The prime purpose of reading at home is for your child to enjoy fiction and nonfiction texts with a significant person in their life, whilst developing their own reading skills. We hope that reading together will be a special and regular part of your family time. The following are some suggestions to make your reading time pleasurable and rewarding.

  • Talk about the book
  • If it seems appropriate, talk about the book a little before you start reading.
  • You could ask “What do you think this book will be about?” or say “Let’s look at the pictures before we start”.

Start to read

You could read the book –

  • To your child
  • Together, page by page
  • In turns
  • Leaving out “key words” for your child to read
  • Or your child could read to you.

Remembering that is important not to spoil a good story so it is always best to read a book from beginning to end before you use it to ‘teach’ reading skills or explore the meaning of the text.

Making mistakes

Because reading is about making meaning from print some mistakes don’t have to be corrected. If your child makes a mistake and it makes sense, allow your child to continue.


If your child makes a mistake which doesn’t make sense:

  • Wait and allow your child to read to the end of the sentence.
  • Ask “does that make sense?” Encourage your child to re-read the whole sentence.
  • Encourage self-correction but if necessary tell your child the word to keep the meaning and the story flow.

Getting stuck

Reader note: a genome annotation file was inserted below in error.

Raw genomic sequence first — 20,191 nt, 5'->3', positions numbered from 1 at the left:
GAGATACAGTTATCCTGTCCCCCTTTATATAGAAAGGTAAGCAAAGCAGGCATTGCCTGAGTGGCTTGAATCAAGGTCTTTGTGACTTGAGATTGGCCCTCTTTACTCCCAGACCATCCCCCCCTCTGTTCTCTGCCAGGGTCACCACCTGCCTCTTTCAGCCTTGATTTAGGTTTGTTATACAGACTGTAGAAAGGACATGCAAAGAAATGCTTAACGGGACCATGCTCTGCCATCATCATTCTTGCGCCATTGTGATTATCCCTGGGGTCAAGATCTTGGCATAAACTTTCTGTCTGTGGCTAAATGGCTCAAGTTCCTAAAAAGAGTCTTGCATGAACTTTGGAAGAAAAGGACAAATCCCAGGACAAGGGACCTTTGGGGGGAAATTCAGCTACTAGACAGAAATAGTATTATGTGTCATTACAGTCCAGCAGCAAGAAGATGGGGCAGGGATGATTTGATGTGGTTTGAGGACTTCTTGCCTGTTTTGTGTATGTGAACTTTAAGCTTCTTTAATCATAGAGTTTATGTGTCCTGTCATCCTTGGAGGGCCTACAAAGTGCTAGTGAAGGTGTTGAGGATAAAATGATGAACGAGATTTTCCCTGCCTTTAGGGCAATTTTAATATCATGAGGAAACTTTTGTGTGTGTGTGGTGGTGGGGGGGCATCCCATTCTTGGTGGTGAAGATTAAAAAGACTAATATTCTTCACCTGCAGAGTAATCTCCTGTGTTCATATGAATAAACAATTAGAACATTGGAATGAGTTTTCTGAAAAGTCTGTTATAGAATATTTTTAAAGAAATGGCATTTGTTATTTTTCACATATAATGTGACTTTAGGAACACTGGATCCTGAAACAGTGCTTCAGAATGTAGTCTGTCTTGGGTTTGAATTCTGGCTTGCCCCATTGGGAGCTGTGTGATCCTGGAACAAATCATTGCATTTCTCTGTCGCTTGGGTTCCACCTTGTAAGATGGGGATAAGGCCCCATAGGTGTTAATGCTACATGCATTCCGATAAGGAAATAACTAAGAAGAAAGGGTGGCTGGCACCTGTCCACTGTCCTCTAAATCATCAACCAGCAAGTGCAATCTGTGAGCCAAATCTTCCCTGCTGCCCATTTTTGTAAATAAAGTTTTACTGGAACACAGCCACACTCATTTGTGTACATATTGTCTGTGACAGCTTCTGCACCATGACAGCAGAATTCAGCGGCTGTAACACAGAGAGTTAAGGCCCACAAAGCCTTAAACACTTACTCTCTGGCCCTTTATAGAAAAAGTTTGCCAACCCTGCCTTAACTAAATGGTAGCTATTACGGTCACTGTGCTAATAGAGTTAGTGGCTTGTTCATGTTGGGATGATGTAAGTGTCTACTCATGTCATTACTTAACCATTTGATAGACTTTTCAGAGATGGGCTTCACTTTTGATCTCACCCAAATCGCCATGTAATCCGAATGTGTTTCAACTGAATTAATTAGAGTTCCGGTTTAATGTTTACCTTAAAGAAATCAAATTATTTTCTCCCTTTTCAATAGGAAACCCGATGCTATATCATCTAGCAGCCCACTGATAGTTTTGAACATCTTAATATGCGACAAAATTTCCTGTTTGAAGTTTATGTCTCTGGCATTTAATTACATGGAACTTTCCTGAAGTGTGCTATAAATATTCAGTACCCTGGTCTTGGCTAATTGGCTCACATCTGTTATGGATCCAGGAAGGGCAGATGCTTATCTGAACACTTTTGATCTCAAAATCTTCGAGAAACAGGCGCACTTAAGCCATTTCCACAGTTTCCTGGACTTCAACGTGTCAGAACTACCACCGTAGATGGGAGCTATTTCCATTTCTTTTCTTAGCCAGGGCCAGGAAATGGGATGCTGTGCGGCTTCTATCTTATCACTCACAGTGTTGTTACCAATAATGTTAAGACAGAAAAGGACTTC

If your child gets “stuck” on a word wait and give your child a chance to work it out. Then try one or two of these supports:

  • Use the meaning of the sentence or story to encourage your child to “predict” what the word might be.
  • Perhaps the story relates to an experience you child has had so talking about that might prompt some insight into what the word might be.
  • Ask, “What word would make sense here?”
  • Encourage the re-reading of the sentence to put in a word which makes sense. (Several words might make sense and this could lead to a discussion about how many words have similar meanings).
  • Point out familiar groups of letters or sounds which might help your child work out the word by sounding it out. Have you heard or seen the word before?
  • Finally, it’s okay to tell your child the word.

The value of familiar reading

If your child selects books which have been borrowed before or which you think are too “easy” for your child, remember:

  • Children build up their confidence by re-reading familiar books.
  • Rereading the story can help build on what they already know about language, plot, and character.
  • Home reading is designed to offer practise and enjoyment over challenge and “teaching” new skills.

If the book seems a little hard

It may be that:

  • Your child is tired or
  • Your child has been a little over-ambitious in his or her choice of book. (Sometimes children select more difficult books because the content appeals to them or they want the challenge).

If so, reading together or reading to your child may be required.


The Reader’s Notebook

All children are given a Reader’s Notebook book at the start of the year. This is designed to allow you and your child’s teachers to track regular reading at home. It also allows for comments from parents about their child’s reading and allows children to provide insights and reflections. They could:

  • Draw a picture of something that happened in the book.
  • Copy the title or write something they liked about the book.
  • Respond to the book in some way for example, a book about cooking might inspire them to make a cake.


Children learn to read by reading and by being read to.

  • Read with and to your child often

  • Read a wide range of material

  • Enjoy reading together.

  • Offer lots of encouragement.

  • Be patient and positive.

  • Let them choose what they read

And most importantly of all have fun!